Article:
for Airline Employees
before September 11, airlines were asking employee
groups to make wage and benefit concessions to
help "save" the faltering companies.
After September 11, things only got worse. Tens
of thousands of airline employees have faced layoffs,
outright job loss, or the insecurity of knowing
that their jobs are not secure. Airline executives,
desperate to avoid bankruptcy, have asked employees
to take cuts in benefits and pay to help "save"
the companies-and of course, their jobs. No company,
no job. While some of the executives offered to
forego their salaries, they didn't mention that
they would retain their bonuses and stock options.
Some employees agreed with the plan to make concessions,
while others pointed out that similar compromises
made previously by employees of Braniff, PanAm,
TWA and Eastern did not save those employees'
jobs. Nevertheless, concessions were made by those
who had not already lost their jobs. There really
was no choice.
Nitty-Gritty from the Top
In a hearing before the Senate Committee on Commerce,
Science and Transportation, Mr. Edward Wytkind,
President of the Transportation Trades Department,
AFL-CIO, stated the problem this way:
industry workers, including employees of airlines,
Boeing and aerospace suppliers, and airports,
have suffered unprecedented job loss and economic
uncertainty. Some 100,000 airline employees
are out of work or facing imminent lay-off.
Another 30,000 Boeing workers are laid-off along
with 51,000 additional aerospace employees.
But it is the multiplier effect of airline lay-offs
that is most startling. Airline industry data
show a combined workforce exceeding 600,000.
However, the total workforce, if related job
sectors such as airports, aircraft manufacturing
and suppliers are included, totals 10.9 million.
In other words, one airline worker translates
into 18 additional jobs in our economy. And
with bankruptcies looming large, it is easy
to conclude that the staggering job losses will
the airlines themselves received huge bailouts
from the federal government after 9/11, Congress
seemed unconcerned about the fate of the tens
of thousands of airline workers Wytkind mentioned.
Many people who flew without a care before 9/11
are now hesitant to board a plane at all. While
the need for airport safety is obvious, new security
requirements have made the airport hassle three
times the ordeal that it was previously. Skyrocketing
fuel prices have translated to higher costs for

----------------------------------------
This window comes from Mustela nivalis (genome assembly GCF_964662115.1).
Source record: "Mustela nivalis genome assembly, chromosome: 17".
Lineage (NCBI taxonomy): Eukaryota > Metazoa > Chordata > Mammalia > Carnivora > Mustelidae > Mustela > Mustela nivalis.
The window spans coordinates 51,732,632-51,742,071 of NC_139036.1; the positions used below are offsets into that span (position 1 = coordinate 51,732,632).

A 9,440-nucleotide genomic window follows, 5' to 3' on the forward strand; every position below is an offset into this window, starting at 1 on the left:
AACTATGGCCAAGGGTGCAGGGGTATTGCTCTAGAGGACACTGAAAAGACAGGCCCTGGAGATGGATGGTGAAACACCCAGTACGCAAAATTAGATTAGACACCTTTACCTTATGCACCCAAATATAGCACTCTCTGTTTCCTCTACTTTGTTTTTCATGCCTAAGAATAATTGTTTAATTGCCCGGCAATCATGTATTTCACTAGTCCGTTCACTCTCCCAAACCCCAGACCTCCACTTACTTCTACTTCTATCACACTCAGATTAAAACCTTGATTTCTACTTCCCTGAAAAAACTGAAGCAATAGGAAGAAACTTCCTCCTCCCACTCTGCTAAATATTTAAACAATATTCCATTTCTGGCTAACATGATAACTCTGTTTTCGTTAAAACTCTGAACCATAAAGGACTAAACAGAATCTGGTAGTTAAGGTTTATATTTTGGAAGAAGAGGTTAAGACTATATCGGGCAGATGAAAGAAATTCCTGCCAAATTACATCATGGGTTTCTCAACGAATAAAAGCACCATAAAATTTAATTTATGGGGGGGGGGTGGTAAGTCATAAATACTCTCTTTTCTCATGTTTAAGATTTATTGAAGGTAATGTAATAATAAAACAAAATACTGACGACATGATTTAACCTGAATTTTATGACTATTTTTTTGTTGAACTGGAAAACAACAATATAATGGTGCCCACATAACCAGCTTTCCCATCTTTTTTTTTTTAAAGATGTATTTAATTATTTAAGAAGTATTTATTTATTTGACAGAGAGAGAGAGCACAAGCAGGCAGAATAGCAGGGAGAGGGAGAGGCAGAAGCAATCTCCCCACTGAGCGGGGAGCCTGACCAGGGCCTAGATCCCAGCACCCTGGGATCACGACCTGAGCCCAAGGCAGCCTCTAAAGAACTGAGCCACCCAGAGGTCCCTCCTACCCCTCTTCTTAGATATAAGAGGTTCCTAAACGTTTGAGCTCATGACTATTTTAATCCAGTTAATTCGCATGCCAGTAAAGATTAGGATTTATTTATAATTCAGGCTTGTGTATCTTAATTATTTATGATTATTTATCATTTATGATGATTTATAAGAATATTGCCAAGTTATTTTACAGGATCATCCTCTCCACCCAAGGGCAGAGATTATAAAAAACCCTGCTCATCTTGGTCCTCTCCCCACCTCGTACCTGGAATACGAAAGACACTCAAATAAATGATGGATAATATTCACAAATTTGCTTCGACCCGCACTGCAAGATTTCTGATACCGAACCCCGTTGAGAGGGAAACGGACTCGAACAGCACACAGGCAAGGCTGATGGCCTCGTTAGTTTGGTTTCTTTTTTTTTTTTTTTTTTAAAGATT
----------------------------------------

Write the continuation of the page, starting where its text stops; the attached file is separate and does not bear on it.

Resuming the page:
airlines and higher passenger fares. This means
fewer passengers, fewer planes, and fewer jobs
in the airline industry, with employees paying
the biggest price.
In June of 2005, US Airways terminated its pension
plan. Shortly thereafterUnited Airlines went to
bankruptcy court, and its petition to eliminate
its pension plan was approved by a Chicago bankruptcy
judge in May of 2005. That wiped out $9.8 billion
in future benefits United Airlines had promised
its employees. Since then, American, Delta and
Northwest have all fallen into financial trouble,
causing more layoffs.
all over the US have long been reassured by these
words: "If anything happens to the company,
the Pension Benefit Guaranty Corporation (PBGC)
will pay your pension. It's like pension insurance.
We pay into it for you." It sounded like
a foolproof plan to laid-off airline workers,
as it would to most of us, until they found out
that the PBGC is underfunded and does not pay
retirees their full pension amounts. Once again,
though, airline executives receive everything
they were promised.
they have worked somewhere else? After all, the
unemployment rate is low. Jobs are plentiful.
Right? Not exactly. The US Department of Labor
reports that 7 of the 10 jobs expected to grow
most rapidly until 2012 pay less than $13.25 an
hour-some much less. The 7 top fields are
retail sales clerk, customer service representative,
food service worker, cashier, janitor, nurse's
aide, and hospital orderly. For
comparison, look at the example of an airline
mechanic. In Indianapolis, where mechanics checked
hundreds of planes for safety, mechanics averaged
$31 an hour. Family men in their 30s and 40s,
they bought houses and cars and other things in
line with that salary. While they were sent for
"re-education and training" so that
they could re-enter the workplace, they found
that the new jobs they were offered were far below
their skill levels and far below the wages they
needed to pay their bills. They were concerned
that they would have to file for personal bankruptcy-but
with no federal bailout to save them. Many laid-off
airline employees take lower-paying jobs simply
for the health insurance, hoping somehow to hold
on to their houses and cars and to hold off the
credit card companies until things improve.
you are still employed by an airline, but your
paycheck and benefits have shrunk, or you're a
retiree who got the "PBGC shock." Did
your mortgage shrink? Your car payment? Your insurance
or phone or grocery bill? Of course not. You are
left to make up the shortfall.
title of this article, we mentioned a bonus for
airline employees. That means former airline employees,
too. Whether you're still flying the not-so-friendly
skies, working at a low-wage job, or trying to
figure out how to survive on your reduced pension,
there is an easy way to make up the deficit in
your budget. You can do it wherever you are, whenever
you want. You will be in control of how much you
work and how much you make. Many call it a home
business, but the truth is that you can carry
on business from your hotel room, at the airport,
on your lunch break, or at home with your family.
you need is a computer and a phone. It's
an answer that has eased the minds of hundreds
of people in situations like yours.
For free, confidential information,
simply fill in the web form below.